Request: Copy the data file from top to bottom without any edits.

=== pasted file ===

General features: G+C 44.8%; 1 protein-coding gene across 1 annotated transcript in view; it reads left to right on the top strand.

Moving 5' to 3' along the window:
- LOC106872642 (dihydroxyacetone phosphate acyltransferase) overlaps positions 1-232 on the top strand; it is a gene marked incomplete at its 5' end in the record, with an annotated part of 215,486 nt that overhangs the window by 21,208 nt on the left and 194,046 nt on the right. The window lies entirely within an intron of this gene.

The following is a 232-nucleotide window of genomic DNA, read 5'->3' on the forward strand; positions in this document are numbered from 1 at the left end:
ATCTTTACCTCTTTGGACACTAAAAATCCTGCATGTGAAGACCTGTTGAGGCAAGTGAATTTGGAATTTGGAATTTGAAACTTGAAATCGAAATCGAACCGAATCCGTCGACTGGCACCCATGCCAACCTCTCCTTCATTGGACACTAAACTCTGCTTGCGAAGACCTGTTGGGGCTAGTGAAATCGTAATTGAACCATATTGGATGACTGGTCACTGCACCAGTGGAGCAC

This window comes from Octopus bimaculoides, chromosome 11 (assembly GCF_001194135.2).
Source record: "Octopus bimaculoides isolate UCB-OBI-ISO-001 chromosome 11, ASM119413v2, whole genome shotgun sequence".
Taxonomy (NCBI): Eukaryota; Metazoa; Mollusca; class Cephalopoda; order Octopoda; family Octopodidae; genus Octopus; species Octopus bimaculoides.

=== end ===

General features: G+C 44.8%; 1 protein-coding gene across 1 annotated transcript in view; it reads left to right on the top strand.

Moving 5' to 3' along the window:
- LOC106872642 (dihydroxyacetone phosphate acyltransferase) overlaps positions 1-232 on the top strand; it is a gene marked incomplete at its 5' end in the record, with an annotated part of 215,486 nt that overhangs the window by 21,208 nt on the left and 194,046 nt on the right. The window lies entirely within an intron of this gene.

The following is a 232-nucleotide window of genomic DNA, read 5'->3' on the forward strand; positions in this document are numbered from 1 at the left end:
ATCTTTACCTCTTTGGACACTAAAAATCCTGCATGTGAAGACCTGTTGAGGCAAGTGAATTTGGAATTTGGAATTTGAAACTTGAAATCGAAATCGAACCGAATCCGTCGACTGGCACCCATGCCAACCTCTCCTTCATTGGACACTAAACTCTGCTTGCGAAGACCTGTTGGGGCTAGTGAAATCGTAATTGAACCATATTGGATGACTGGTCACTGCACCAGTGGAGCAC

This window comes from Octopus bimaculoides, chromosome 11 (assembly GCF_001194135.2).
Source record: "Octopus bimaculoides isolate UCB-OBI-ISO-001 chromosome 11, ASM119413v2, whole genome shotgun sequence".
Taxonomy (NCBI): Eukaryota; Metazoa; Mollusca; class Cephalopoda; order Octopoda; family Octopodidae; genus Octopus; species Octopus bimaculoides.